Anne Thomas, teacher of the citizenship class, invited her students, their families, class helpers, tutors and members of the JG to a potluck party to celebrate the students’ achievements and the success of the Scholarship Project. It was an evening of games, good food, moving speeches, gratitude for the class and the scholarships, and lots of hugs. It was heartening to see the joy in the faces of people who now have a country to call their own, to call home.
Becoming a citizen is a challenge. Immigrants learn English, study U.S. history, and become familiar with the Constitution, Bill of Rights, governmental structure, and political system. They take an oral and written exam on the curriculum. They deal with government bureaucracy, deadlines, rules, and fees. It is a daunting journey but citizenship changes lives, creating opportunity, mobility, stability and security.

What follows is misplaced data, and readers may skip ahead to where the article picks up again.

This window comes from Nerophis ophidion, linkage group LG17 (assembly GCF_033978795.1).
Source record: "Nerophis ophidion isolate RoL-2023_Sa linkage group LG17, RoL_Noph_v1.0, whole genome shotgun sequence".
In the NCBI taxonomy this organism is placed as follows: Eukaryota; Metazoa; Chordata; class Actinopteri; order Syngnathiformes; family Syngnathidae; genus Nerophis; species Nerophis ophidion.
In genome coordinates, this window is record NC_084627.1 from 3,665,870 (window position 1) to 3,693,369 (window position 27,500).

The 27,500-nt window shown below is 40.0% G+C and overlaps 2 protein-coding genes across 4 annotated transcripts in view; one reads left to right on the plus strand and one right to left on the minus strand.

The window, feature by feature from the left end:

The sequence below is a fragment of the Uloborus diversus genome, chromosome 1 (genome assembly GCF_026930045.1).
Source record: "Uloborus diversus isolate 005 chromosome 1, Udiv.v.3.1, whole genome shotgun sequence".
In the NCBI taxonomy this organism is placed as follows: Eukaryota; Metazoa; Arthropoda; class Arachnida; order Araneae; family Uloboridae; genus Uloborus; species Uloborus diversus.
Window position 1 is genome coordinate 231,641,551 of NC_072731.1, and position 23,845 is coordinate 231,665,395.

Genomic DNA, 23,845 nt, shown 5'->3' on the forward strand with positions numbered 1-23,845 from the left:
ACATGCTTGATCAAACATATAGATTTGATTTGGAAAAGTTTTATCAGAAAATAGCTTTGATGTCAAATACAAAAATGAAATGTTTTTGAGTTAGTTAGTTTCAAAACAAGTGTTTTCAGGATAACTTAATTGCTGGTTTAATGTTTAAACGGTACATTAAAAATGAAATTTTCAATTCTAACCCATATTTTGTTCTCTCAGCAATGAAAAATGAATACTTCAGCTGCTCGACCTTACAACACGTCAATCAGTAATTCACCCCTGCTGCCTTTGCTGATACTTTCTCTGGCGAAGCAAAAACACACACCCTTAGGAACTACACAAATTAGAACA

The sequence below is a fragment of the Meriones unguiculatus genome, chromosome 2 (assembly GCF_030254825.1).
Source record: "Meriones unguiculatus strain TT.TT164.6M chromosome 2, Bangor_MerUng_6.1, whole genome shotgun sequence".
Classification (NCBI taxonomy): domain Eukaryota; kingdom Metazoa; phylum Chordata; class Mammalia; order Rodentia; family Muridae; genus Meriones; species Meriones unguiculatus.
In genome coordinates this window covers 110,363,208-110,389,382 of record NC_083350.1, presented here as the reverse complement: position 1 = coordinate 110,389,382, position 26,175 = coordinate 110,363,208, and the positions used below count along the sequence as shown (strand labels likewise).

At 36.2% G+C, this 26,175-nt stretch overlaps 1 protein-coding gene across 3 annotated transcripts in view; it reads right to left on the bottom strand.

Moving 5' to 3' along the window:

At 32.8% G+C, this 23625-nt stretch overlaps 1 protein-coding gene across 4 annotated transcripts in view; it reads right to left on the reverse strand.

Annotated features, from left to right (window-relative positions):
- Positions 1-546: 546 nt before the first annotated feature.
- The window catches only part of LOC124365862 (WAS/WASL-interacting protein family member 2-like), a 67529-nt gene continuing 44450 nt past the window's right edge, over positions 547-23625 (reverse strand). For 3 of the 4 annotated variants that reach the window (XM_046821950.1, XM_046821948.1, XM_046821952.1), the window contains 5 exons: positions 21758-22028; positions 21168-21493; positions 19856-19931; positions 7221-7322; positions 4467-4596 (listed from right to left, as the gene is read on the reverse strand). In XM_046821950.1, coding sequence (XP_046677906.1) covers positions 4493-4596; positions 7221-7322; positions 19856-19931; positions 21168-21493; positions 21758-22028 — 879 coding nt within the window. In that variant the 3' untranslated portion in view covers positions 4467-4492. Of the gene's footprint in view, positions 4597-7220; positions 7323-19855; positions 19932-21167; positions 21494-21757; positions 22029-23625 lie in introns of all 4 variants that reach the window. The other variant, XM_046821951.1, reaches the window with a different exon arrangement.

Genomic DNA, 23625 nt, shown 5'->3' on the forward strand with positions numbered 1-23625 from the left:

Thank you, to the120+ generous donors and contributors in our community who have made these scholarships possible. We hope you will join us in helping our neighbors on their pathways to citizenship in 2019.
The JG will meet on Thursday, January 10th from 5:30-7:30 PM at the shul. If you would like to receive minutes and reminders about the Justice Group and are not already on the mailing list, please contact Margaret at firstname.lastname@example.org or 937-5673.
The book group will meet Monday, January 28th at 2:00 PM to discuss The Anatomy Lesson by Nina Siegal. Set on a single day in 1632, this engrossing historical novel imagines the complex story behind one of Rembrandt's most famous paintings, "The Anatomy Lesson of Dr. Nicolaes Tulp," which was commissioned by the Amsterdam Surgeons’ Guild.